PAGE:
When Paul Walker, 40, died in a car accident on Nov. 30, 2013, it left The Fast and the Furious franchise without a key star in the middle of production on a sequel expected to make hundreds of millions of dollars.
Despite the huge stakes, the studio suspended production and, while mourning Walker, left the film's future up in the air. Director James Wan told BuzzFeed, "I actually want to give credit to the studio for not jumping at that. Because they were just as shocked. They truly loved Paul. It hit everyone really hard. We truly did not talk about finishing the movie until Paul was buried and we had a memorial for him. It was in the following weeks that we started thinking if this was something that we could actually finish without him."
The challenge of finishing a film of this size without its star was incredibly daunting, but the ingenuity of Wan and his team made it possible. First, they poured over every bit of footage (including outtakes) that they had of Walker from all of the films. They then used the footage to create a bible of Walker's facial expressions in different situations that the visual effects artists could reference when creating CGI of Walker.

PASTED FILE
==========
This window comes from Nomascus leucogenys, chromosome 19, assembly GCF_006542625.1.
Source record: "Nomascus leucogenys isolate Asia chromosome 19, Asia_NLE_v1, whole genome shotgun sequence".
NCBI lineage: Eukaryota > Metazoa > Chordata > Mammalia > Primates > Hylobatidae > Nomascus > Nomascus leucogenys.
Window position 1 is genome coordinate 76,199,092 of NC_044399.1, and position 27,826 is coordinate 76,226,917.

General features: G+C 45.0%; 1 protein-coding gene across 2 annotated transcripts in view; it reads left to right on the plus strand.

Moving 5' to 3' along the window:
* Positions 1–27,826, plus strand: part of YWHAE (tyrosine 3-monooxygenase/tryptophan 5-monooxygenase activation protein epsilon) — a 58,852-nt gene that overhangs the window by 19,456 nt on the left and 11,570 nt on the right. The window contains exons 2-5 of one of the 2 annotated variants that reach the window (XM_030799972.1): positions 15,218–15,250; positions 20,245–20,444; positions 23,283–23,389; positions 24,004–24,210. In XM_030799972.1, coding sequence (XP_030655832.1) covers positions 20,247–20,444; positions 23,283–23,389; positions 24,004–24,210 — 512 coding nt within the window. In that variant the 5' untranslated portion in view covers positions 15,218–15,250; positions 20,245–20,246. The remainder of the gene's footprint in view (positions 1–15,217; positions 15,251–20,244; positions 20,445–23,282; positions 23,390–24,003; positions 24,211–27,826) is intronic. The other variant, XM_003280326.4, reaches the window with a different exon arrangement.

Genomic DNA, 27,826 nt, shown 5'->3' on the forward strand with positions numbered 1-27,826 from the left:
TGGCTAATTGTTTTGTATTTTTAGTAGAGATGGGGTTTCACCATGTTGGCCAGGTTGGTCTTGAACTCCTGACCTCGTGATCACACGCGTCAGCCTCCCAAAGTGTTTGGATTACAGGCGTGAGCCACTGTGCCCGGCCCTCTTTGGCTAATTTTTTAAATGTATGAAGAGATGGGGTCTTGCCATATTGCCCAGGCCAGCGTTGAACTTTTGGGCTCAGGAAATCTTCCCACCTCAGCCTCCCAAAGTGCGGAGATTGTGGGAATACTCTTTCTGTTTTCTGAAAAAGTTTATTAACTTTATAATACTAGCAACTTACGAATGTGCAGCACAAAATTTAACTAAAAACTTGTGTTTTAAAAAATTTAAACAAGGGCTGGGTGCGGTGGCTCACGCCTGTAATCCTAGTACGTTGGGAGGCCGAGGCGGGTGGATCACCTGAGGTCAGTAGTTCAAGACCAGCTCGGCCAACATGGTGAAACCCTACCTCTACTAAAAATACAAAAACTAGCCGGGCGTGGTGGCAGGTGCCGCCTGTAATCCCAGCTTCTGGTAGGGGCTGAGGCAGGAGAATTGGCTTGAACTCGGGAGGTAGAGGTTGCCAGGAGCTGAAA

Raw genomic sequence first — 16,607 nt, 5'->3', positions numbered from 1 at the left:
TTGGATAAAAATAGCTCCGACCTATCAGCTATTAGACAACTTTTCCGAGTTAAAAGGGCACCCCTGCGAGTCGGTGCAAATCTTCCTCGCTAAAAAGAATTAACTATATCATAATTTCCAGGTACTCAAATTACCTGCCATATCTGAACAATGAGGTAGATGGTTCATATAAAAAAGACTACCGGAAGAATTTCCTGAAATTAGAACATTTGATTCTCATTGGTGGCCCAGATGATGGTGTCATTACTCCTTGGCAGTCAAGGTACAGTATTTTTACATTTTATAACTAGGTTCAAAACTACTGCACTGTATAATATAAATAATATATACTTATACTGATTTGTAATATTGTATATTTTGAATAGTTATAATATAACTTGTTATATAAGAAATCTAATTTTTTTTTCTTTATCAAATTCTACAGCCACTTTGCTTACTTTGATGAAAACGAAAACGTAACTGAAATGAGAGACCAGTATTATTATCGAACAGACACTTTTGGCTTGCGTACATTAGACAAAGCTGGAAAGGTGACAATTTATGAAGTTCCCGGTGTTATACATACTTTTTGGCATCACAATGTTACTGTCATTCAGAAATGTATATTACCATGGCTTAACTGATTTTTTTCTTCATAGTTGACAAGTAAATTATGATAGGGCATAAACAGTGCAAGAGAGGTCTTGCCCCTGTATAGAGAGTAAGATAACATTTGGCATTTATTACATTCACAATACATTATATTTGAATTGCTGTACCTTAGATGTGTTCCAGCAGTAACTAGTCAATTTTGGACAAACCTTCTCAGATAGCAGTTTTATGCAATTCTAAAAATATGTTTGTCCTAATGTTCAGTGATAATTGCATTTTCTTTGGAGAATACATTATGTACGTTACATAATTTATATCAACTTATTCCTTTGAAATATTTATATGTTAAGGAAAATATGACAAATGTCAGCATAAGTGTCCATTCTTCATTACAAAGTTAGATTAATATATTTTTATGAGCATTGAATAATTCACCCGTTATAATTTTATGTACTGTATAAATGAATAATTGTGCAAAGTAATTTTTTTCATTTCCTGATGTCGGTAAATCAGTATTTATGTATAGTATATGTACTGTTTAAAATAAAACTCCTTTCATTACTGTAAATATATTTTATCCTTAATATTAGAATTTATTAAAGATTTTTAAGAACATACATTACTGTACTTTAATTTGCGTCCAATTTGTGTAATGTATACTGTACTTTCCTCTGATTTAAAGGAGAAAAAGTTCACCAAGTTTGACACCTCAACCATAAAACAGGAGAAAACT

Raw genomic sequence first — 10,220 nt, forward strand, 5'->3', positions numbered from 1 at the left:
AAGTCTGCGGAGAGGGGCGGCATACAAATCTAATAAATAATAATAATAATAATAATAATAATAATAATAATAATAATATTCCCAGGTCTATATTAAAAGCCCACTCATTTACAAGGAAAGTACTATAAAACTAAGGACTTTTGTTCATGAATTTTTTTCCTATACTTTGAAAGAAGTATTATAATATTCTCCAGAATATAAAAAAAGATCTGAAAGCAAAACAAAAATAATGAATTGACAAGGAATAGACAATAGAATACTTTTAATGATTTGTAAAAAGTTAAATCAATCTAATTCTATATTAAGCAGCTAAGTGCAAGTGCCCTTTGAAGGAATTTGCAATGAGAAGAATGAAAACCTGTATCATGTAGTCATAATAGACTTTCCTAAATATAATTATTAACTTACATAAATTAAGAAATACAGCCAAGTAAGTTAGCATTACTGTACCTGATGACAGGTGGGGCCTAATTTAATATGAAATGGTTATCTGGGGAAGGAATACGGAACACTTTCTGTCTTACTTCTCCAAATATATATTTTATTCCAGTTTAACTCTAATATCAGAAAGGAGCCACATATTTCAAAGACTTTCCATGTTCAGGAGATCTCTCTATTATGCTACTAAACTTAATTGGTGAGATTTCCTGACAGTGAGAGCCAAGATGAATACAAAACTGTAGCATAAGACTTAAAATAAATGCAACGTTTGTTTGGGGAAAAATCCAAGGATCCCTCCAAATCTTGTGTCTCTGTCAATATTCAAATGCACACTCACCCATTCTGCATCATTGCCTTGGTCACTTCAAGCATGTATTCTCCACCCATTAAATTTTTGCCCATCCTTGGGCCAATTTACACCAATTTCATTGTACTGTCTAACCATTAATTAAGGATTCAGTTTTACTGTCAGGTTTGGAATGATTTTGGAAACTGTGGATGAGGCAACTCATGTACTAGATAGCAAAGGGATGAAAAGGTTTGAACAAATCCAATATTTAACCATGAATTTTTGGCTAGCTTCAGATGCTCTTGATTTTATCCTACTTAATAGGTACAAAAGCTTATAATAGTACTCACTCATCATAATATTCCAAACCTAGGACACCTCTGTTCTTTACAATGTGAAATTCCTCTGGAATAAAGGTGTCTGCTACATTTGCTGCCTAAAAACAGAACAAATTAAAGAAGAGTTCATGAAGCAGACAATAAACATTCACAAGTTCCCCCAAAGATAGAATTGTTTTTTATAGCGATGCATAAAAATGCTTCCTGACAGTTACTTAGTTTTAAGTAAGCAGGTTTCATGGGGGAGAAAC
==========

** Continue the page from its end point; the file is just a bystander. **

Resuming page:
They also hired Walker's two brothers as stand-ins to many scenes (with Walker's face often digitally superimposed over theirs) and to do some line readings. In some instances, a line would be half said by Walker, and half said by one of his brothers. The screenwriters also rewrote the ending to complete Walker's story arc so the franchise could continue without him.
All in all, the film was delayed a year and the budget ballooned by tens of millions of dollars, but it was worth it, as Furious 7 acted as a fine tribute to Walker and became the most successful film in the franchise, grossing upwards of $1.5 billion.